IE8 best at blocking malware sites, says study
The two bottom browsers, Opera 9.64 and IE7, were essentially useless at stopping their users from visiting bad sites, catching just 5% and 4%, respectively. "[They] provided virtually no protection against malware," said the NSS report.
Microsoft was the sole sponsor of the test, Moy acknowledged, adding that having just one funding source was unusual for his company. "It wasn't exactly a comfortable feeling, but I think it was all pretty above board. They were very hands off."
Even though Gartner Inc. analyst John Pescatore noted that NSS has a solid reputation in testing circles, he cautioned against reading too much into the report. "You do have to look at the results of this with a jaundiced eye," he said Tuesday.
Pescatore also questioned whether the numbers reflected how browsers -- and more importantly, browser users -- really work. "For IE7 and Firefox, in real-world use, we don't see any major difference in their security performance," he said. "If you look at how Firefox 3.0 is really used, and how IE8 is used, and the typical user, I don't think there's going to be a tremendous difference in blocking malware sites. They use very similar databases."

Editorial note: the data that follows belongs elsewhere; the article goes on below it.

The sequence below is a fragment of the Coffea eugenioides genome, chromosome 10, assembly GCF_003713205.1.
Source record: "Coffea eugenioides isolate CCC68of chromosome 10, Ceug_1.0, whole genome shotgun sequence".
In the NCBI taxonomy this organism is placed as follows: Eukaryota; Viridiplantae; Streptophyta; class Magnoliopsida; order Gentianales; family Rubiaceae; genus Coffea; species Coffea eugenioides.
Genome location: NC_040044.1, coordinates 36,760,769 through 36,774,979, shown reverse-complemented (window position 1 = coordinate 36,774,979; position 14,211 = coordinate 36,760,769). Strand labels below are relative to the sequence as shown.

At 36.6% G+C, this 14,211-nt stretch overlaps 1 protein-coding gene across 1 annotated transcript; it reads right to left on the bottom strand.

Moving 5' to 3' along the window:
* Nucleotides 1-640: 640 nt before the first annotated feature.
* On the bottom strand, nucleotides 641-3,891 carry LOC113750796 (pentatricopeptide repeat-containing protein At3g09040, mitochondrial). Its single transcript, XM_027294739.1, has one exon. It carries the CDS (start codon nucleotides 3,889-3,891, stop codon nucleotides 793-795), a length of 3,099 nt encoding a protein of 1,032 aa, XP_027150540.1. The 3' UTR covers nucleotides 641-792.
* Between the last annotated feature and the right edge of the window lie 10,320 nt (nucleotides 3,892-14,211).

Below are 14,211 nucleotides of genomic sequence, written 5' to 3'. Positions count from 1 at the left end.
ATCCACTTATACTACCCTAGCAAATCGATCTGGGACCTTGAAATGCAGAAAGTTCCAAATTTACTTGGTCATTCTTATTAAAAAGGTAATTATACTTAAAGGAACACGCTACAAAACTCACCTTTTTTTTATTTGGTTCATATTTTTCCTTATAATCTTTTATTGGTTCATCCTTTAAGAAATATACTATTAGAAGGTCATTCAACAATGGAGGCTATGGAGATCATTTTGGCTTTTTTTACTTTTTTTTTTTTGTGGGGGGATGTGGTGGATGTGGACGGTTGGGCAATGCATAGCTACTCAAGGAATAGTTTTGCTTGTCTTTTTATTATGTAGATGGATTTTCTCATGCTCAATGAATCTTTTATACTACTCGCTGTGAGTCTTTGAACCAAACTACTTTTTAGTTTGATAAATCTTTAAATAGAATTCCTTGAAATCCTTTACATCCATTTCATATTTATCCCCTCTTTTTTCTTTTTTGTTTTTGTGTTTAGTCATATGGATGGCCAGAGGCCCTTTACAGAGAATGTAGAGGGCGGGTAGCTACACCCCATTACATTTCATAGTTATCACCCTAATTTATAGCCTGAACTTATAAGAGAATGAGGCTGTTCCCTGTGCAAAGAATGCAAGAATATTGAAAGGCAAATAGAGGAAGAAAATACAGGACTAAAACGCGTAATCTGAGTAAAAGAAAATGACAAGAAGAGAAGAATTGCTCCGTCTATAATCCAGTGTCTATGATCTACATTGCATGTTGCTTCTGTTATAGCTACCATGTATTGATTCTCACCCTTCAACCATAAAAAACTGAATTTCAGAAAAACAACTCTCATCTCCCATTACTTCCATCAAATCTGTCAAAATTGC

In fact, Firefox, Chrome and Safari all turn to the same source for their blacklist: Google's SafeBrowsing API. Moy wasn't able to completely explain why, if that's the case, the three browsers' scores were so different in the NSS tests. He did, however, speculate that while each browser pings Google's blacklist, they handle the information differently, and may add or subtract from it using their own algorithms.
"The implementation [of SafeBrowsing] is different in Firefox than the others using it," Moy said.
The NSS report can be downloaded from the company's Web site (PDF download). NSS has also scheduled a webinar for March 31 at 10 a.m. Pacific time, during which it will outline its results. Users can register for the session on the NSS site.
Read more about Security in Computerworld's Security Topic Center.
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